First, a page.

Every trip to London should include afternoon tea but nowadays there are many more options than the Ritz. Here’s chef Signe Johansen’s pick of the best:
The English Tea Room - Brown’s Hotel
Albemarle Street, Mayfair, London W1S 4BP
020 7518 4155.
The English Tea Room in London’s historic Brown’s Hotel recently received an Award of Excellence from The Tea Guild for their Rolls Royce of a tea room experience. Renovated in 2005, the tearoom has retained its traditional wood panelling, cosy fire places and Jacobean plaster ceiling, and offers a fine selection of teas.I tried a unique Cornish Grown blend with Assam from the Tregothnan Tea Plantation near Cornwall which had just the right note of freshness to match the delicate finger sandwiches, scones and pastries. Other examples from their tea menu which contains 17 different teas include the Browns Afternoon Blend, and their splendid Oriental Beauty Oolong.
For special occasions, or when you’re in need of a treat, you could splash out on the Rosé Champagne Afternoon Tea (an eyewatering £48) which you can sip to the tinkling of a piano from the tea room’s Baby Grand, You can also buy Afternoon Tea gift certificates - a nice idea for an indulgent present.
The Parlour, Sketch
9 Conduit Street, London W1S 2XG
0870 777 4488
Still in the heart of the West End is an altogether more casual affair. The Parlour at Sketch is a playful, quirky spot for tea, yet as manager Denise Tse told me, the kind of place where people come to sit on their own and read a book. There seems to be everything you could possibly think of from the classic Dragon Well Green tea, to the marvellously named Iron Goddess Oolong and Nagri Estate Darjeeling along with a brilliantly innovative selection of cakes and pastries (the consultant to the whole complex, which includes a Michelin-starred restaurant, is top Parisian chef Pierre Gagnaire).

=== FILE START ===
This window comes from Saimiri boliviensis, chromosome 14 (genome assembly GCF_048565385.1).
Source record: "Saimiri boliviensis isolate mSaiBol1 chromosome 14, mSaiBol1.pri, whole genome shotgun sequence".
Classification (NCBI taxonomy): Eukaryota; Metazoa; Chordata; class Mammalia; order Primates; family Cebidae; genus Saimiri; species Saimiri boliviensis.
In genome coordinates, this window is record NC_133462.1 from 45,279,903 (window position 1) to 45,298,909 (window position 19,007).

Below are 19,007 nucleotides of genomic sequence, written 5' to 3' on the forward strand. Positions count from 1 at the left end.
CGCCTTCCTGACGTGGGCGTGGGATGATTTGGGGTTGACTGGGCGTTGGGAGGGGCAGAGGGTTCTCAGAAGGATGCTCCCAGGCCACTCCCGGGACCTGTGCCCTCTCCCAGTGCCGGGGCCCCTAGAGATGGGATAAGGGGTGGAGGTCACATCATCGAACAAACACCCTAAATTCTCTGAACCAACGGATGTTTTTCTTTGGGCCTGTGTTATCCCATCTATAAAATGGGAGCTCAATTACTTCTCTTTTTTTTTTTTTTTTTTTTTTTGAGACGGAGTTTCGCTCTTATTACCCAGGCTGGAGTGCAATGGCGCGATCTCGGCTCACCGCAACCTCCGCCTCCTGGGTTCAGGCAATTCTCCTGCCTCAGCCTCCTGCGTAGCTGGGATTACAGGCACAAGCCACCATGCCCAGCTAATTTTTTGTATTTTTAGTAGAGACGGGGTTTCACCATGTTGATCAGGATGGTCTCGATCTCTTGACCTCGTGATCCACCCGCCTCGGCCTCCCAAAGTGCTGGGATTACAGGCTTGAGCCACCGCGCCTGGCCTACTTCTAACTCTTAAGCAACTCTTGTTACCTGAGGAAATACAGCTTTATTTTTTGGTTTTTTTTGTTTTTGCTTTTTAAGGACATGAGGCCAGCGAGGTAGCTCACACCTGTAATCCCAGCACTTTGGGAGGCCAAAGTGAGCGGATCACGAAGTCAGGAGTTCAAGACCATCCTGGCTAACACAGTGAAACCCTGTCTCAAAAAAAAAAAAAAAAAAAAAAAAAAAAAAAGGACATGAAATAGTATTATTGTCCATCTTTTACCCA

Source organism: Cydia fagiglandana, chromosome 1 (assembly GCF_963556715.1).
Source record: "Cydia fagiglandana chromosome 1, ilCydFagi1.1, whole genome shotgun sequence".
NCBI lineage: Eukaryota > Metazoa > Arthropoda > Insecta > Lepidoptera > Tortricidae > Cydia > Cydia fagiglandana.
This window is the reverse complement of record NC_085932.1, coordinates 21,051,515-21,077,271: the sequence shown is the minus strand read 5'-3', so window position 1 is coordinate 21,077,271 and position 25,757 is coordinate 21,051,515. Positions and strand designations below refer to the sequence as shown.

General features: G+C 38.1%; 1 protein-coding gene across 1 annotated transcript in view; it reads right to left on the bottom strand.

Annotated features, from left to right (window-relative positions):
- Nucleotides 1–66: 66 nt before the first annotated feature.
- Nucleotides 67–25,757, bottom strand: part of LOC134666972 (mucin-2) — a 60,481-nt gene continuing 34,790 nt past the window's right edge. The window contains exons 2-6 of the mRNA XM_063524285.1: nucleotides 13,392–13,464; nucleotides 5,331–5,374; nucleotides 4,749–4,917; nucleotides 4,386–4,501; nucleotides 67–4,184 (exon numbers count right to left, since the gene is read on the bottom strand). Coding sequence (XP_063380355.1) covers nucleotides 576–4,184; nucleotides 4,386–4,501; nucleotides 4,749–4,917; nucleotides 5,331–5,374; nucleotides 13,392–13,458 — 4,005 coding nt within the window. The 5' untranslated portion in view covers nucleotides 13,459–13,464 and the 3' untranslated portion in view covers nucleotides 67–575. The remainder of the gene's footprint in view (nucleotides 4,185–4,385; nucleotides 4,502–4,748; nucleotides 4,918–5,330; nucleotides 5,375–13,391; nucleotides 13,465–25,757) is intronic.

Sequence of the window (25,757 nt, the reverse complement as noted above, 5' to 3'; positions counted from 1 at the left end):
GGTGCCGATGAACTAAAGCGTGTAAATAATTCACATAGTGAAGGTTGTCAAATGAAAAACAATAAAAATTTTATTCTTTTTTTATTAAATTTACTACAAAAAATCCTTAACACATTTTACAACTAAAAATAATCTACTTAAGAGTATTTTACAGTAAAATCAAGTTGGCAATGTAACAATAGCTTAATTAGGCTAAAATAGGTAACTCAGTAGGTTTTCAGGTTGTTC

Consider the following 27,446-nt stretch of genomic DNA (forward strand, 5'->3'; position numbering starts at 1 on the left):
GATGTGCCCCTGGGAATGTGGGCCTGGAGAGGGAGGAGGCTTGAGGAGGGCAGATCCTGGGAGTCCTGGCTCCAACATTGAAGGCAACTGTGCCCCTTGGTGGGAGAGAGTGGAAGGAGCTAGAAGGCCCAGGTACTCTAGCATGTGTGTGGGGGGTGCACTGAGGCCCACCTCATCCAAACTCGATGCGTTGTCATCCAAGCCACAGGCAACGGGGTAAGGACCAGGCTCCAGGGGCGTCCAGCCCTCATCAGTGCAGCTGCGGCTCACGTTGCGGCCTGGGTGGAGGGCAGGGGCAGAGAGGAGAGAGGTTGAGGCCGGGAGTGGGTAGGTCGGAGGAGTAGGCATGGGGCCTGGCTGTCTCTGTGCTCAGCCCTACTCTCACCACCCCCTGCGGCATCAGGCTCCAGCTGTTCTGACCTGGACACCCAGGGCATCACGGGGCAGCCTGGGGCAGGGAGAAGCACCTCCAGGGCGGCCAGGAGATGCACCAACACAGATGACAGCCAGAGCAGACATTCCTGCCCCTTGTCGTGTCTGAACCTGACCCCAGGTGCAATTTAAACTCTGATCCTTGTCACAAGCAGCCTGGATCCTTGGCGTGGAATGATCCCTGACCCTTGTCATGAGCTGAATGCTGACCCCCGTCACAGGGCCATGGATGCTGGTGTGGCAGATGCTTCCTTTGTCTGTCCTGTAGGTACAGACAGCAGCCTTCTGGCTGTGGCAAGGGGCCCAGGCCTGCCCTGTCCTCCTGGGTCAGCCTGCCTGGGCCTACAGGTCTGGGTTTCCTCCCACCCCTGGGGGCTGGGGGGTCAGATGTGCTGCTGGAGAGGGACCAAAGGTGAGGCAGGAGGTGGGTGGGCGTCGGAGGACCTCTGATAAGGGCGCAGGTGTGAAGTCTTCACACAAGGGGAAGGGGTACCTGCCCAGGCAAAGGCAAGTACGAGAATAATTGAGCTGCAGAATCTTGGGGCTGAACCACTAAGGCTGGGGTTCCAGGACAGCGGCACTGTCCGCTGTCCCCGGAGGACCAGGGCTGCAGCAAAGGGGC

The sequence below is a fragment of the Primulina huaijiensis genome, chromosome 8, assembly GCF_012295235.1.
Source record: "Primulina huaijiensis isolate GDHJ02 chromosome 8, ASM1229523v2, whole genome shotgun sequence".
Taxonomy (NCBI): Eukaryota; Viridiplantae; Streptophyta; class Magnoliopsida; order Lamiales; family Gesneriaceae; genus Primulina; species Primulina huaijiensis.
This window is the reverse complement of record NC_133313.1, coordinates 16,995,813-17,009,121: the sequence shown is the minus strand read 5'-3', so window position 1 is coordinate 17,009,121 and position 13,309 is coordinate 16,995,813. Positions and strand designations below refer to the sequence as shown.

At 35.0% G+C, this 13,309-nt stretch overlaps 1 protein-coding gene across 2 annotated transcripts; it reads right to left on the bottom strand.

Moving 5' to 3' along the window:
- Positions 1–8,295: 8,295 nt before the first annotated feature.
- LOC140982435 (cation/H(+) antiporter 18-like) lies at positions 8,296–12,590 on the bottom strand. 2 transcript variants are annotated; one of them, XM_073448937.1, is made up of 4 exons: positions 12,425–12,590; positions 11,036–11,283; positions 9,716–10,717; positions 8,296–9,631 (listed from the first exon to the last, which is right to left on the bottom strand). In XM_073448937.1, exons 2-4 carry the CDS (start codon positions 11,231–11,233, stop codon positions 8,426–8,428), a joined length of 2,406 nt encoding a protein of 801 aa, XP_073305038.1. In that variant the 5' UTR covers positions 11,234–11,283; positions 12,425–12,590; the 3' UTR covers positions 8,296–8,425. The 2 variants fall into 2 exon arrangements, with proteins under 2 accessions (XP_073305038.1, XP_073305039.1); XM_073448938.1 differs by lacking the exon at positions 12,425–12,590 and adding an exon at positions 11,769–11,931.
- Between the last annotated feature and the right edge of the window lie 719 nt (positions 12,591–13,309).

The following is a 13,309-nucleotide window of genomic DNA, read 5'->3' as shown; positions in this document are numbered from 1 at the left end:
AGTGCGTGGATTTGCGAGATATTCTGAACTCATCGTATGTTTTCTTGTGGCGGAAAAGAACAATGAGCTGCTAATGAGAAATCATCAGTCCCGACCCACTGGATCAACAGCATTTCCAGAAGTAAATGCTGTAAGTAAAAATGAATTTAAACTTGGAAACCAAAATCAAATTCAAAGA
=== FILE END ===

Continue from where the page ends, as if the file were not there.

Teas I sampled included Genmaicha (Japanese pan fired sencha tea and roasted rice), Dragon Well Green, and Chai tea (black tea with ginger, cloves, cardamom, cinnamon and peppers). The first two were predictably good, with the Genmaicha’s classic nutty flavour, but the Chai really was the winner – not too peppery, but with a pleasing cinnamon and cardamom aftertaste.Whimsical and fun, Sketch Parlour appeals to a well-heeled younger demographic and shoppers in need of sustenance after a hard day’s shopping in Bond Street! Unfortunately you can’t get a great deal of information from their irritatingly gimmicky website www.sketch.uk.com
6 Lamb Street, Spitalfields, London E1 6EA
020 7247 1333
www.teasmith.co.uk (website being redesigned - currently a holding page)
Tucked away in the heart of Spitalfields market, TeaSmith is a tea bar with a pared-down, modern look. Owner John Kennedy took Fiona and me through his tea-tasting masterclass, allowing us to experience the full range of taste and textures associated with the various tea groups.
Trained in Hong Kong, John’s tasting approach is highly methodical – not unlike a wine tasting! His White Silver Needle has a subtle, lightly malted flavour – delightful at any time of the day. We also tried a Green, three Oolongs, a Red and a Pu-erh. The Oolongs were particularly impressive – we tried a floral Teguanyin Supreme from Anxi, China, a perfect afternoon tea with a marked orchid aroma. The fruity Phoenix Supreme from Guandong, China, was exceptionally fruity, with hints of mango and tropical fruit – a great base for cocktails or tea vodka jellies!